To keep your feet dry, wear waterproof shoes, duct tape your shoes, wear moisture-wicking socks, and/or put plastic around your ankles. Take the insoles out and stuff them with newspaper when you get home to expedite drying.

To protect your bum from any falls, wear an extra layer of sweats, fleece-lined pants, or padded cycling shorts.

Also, wear a headlamp and reflective gear.

Get my full winter dressing guide here.

7 Tips for Running in Snow

Don’t run fast.

This is not the time to do speedwork or striders. Instead, focus on shortening your stride and slowing your speed. Make it an easy running, base-building day.

Also, run for time instead of distance since it will take you much longer. If that messes with you mentally because you are big on mileage, remember that running in snow works for different muscle groups and is a great workout!

Be cautious.

Watch your footing when you run and don’t be overly zealous. You never know where black ice can be hiding—even under fresh snow. So, tread lightly with your feet as low to the ground as possible.

Also, avoid areas with lots of cars. Leave your earbuds at home and listen to the softly falling snow instead. And dress in bright clothes so you can be seen!

Shift the time you run time.

how to run n the snow pin
Pin these tips for running in the snow for later!

If you can do a “runch” (aka run at lunch) make it happen since ice tends to form at dawn and dusk. If those are your typical run times, you’re more at risk of slipping in the snow. Try to work your schedule so you can run during the day.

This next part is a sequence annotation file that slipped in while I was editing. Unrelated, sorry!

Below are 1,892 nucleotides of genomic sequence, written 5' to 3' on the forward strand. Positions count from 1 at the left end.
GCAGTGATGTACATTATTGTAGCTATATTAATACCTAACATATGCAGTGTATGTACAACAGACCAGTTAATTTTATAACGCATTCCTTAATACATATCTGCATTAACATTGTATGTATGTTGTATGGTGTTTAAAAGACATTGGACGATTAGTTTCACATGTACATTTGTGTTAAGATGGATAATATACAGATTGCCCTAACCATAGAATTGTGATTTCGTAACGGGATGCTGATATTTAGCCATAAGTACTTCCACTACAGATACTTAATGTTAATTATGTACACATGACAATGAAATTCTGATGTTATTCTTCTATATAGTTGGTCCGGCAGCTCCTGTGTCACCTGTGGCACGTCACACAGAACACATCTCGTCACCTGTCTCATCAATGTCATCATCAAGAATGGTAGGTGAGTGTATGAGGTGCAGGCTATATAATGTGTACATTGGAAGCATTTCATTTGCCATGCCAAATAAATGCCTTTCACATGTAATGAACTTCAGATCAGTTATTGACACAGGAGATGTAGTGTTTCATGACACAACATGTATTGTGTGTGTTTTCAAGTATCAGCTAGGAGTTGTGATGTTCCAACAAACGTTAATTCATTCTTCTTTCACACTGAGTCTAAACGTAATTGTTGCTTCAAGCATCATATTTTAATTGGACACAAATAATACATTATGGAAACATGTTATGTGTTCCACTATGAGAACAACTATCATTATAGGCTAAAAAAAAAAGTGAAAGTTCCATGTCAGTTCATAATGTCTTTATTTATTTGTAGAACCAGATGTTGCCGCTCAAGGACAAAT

Seek the paths most shoveled.

If you aren’t used to running in your snowy area, ask around (including at a running store) where roads are the clearest, less trafficked by cars, and/or lit by streetlamps. Or, opt for snowy trails which will provide better traction.

Wear the right clothes for the snow.

Wear waterproof shoes with treads (use something like Yaxtrax to add traction if trail shoes won’t work). Also wear sunglasses if you are running during the day, reflective or illuminated gear if running in the dark, padded bottoms, moisture-wicking socks, and extra layers.

Start against the wind.

You’ll likely be getting cold towards the end of your run, so start out against the wind so the trek home is more pleasant.

Opt for the treadmill.

Know when it’s just too slippery to run outside in the snow and opt for a treadmill run instead. A treadmill is especially a great option if you have a speed workout that you must absolutely do that day. Running in a parking garage is also an option if you need to do running intervals or hill repeats.

 I would love to help you with your winter running and beyond. Check out my run coaching services.